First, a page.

What are the policy responses? I believe that many convincing answers to this question have already been provided, but let me stress four areas where I consider policy action to be important.

Firstly, we should of course be trying, as far as possible, to limit the increase in the dependency ratio. There are essentially three factors at play here: fertility, mortality and immigration. Obviously we cannot aim to increase mortality. On the contrary longevity is usually considered a good thing, at least by those who experience it! But we can encourage fertility by having child-friendly welfare and working arrangements. And immigration may also help to reduce dependency ratios in some countries.

Secondly, action is needed to increase labour utilisation and productivity and thereby raise potential growth rates - or at least stem their decline. To this end, as we say again and again, the Lisbon agenda of structural reforms must be vigorously pursued. Participation rates, in particular those of women and older workers, need to increase. The latter probably also means changing certain attitudes to skills and experience; as the saying goes, “there’s many a good tune played by an old fiddle”.

Thirdly, and this is something we also repeat quite often, countries must achieve sound budgetary positions. In this they should be supported by a rigorous implementation of the Stability and Growth Pact. Excessive deficits should be corrected as a matter of urgency and swift progress should be made towards medium-term budgetary objectives. Otherwise the current window of opportunity to build in fiscal room for manoeuvre before the fiscal burden of ageing becomes more acute will be wasted.

And fourthly, many countries still need to undertake reforms to their social welfare systems, in particular their pension systems, to make them sustainable in the face of ageing. In this regard, the difference between the long-term projections prepared by the EPC five years ago and those produced now illustrates how reforms, in particular pension reforms introducing fully funded pillars, have been helpful in some countries; even though we should of course interpret long-term projections cautiously.

4. Concluding remarks

Let me finish by pointing to a few conclusions from my experience and from what I have heard today. The first is that policy prescriptions to address the problem of ageing are largely known. The challenge is to carry these policies out as many of them are understandably unpopular to voters. This makes it all the more important to explain the need for action and build consensus among the general public.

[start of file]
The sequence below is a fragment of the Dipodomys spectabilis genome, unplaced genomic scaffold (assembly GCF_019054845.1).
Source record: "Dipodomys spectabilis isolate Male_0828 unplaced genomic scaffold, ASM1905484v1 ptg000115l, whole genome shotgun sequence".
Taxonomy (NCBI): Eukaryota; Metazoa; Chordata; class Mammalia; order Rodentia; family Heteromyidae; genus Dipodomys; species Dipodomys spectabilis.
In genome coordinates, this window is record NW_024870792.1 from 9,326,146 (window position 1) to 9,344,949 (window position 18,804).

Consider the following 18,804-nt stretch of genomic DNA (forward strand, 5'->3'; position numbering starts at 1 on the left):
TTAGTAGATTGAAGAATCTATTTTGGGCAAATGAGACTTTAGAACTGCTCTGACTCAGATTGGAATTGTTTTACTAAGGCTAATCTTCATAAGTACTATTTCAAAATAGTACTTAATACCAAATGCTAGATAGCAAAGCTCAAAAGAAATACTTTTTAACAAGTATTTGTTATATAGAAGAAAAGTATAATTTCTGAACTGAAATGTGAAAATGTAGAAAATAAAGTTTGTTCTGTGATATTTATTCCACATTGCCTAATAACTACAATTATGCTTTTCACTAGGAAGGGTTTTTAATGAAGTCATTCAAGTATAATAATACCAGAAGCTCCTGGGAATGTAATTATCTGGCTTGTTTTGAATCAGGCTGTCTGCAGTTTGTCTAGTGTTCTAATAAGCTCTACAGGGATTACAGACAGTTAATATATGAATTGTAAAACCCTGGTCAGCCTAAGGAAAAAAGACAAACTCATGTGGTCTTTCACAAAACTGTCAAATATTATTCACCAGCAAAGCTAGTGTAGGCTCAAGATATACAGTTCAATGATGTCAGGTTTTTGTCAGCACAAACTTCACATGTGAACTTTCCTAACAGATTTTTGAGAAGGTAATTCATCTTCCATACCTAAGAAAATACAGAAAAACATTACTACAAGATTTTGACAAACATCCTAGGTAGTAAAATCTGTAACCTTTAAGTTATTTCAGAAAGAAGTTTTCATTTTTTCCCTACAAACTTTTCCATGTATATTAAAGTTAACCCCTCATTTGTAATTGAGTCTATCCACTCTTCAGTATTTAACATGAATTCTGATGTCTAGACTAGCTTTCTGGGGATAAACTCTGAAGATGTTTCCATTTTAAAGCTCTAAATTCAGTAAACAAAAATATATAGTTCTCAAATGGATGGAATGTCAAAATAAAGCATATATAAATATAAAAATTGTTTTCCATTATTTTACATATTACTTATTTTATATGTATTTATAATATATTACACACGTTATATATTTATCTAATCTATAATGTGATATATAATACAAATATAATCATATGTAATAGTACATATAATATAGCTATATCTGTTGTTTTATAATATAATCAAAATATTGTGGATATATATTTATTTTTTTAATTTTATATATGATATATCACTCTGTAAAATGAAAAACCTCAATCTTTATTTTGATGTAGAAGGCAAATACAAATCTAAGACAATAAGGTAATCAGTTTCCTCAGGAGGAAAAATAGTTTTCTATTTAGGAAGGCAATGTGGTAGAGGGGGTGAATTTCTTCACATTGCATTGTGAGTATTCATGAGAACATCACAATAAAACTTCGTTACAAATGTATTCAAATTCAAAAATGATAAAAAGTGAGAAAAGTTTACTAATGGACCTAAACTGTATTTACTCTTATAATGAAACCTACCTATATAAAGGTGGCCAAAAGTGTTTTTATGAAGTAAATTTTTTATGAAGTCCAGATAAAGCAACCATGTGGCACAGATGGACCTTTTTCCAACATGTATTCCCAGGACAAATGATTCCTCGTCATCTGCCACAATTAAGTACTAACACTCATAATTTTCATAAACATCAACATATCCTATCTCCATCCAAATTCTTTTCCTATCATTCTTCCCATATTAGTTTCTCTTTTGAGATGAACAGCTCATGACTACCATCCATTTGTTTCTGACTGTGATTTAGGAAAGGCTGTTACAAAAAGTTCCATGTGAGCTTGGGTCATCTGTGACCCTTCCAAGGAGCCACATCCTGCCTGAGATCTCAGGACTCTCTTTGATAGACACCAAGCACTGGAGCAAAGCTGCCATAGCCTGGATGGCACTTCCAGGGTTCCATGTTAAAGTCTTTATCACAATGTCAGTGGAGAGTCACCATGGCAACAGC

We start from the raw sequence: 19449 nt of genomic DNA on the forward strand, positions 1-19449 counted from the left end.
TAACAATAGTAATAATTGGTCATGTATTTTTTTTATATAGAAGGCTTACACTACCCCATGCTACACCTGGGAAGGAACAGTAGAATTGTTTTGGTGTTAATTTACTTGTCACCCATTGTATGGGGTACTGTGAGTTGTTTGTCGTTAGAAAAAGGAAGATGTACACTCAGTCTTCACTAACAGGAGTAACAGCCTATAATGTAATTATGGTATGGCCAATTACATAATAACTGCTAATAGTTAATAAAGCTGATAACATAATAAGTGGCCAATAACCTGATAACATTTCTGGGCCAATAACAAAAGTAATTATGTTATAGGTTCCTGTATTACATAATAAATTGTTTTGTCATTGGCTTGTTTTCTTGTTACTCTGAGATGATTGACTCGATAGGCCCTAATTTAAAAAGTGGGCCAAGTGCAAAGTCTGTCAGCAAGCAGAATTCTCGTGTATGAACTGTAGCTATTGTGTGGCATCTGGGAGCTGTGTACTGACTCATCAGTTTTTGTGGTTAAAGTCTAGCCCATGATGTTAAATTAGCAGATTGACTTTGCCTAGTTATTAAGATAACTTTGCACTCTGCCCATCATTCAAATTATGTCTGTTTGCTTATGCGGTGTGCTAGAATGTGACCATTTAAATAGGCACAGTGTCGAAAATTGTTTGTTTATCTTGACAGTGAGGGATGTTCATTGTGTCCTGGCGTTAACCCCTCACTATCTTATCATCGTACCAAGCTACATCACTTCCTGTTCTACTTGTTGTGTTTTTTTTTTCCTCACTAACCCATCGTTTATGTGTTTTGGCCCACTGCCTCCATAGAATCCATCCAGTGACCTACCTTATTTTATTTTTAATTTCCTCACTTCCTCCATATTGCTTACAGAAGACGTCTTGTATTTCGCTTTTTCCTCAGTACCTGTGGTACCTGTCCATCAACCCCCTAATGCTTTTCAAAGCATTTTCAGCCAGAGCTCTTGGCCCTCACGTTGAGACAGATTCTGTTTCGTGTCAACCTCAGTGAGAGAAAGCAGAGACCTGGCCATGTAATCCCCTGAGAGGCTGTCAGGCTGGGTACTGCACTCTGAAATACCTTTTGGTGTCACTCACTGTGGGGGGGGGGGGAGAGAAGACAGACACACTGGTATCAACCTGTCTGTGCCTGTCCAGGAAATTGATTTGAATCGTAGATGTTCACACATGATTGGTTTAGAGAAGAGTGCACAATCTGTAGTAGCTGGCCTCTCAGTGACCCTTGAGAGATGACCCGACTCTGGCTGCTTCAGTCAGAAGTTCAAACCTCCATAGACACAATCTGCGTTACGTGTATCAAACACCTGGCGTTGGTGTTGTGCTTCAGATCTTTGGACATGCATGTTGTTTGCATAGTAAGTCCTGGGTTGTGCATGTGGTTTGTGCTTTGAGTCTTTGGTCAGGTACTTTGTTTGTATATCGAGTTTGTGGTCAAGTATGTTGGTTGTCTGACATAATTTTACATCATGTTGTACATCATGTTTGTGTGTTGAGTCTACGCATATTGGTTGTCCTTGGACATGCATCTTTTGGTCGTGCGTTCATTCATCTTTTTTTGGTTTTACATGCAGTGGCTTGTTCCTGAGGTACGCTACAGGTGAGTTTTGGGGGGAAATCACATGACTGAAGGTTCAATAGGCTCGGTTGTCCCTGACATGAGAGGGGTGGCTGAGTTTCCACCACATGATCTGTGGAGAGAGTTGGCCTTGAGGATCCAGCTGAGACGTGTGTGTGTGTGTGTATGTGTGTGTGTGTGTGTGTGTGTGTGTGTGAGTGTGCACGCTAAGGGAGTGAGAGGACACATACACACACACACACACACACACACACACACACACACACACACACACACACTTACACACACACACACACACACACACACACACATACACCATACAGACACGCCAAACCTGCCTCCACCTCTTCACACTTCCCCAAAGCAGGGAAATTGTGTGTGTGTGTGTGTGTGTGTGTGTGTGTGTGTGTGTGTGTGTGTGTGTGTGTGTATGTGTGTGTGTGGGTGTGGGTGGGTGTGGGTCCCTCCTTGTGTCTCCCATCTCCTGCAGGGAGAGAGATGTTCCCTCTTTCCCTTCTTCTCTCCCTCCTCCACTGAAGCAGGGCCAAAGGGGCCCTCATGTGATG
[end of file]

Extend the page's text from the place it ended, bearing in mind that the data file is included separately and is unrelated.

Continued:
It is also clear that no single policy action or sub-group of actions alone is sufficient to meet the challenges posed by ageing. Action is required on many fronts in the context of a comprehensive and credible strategy. This makes me sceptical of approaches based on trading-off, for example, fiscal consolidation and structural reform.

Finally, what about monetary policy? Well obviously monetary policy is not a tool that was designed to address the ageing problem. But monetary policy can and does make a positive contribution by providing a stable, non-inflationary macroeconomic environment, which is supportive of growth. And to deliver this, central bankers will increasingly need to monitor the impact of ageing, on the real economy, on financial markets, and on the public finances. We will need to be aware of the impact that ageing may be having on important variables for monetary policy such as the natural or equilibrium rate of interest, or the relative strength of the various channels through which monetary policy affects economic activity and prices. The action that governments take to address the ageing problem will not only determine whether or not Europe can afford to grow old, it will also make the central banker’s task of delivering price stability that little bit easier, or more difficult in the years to come.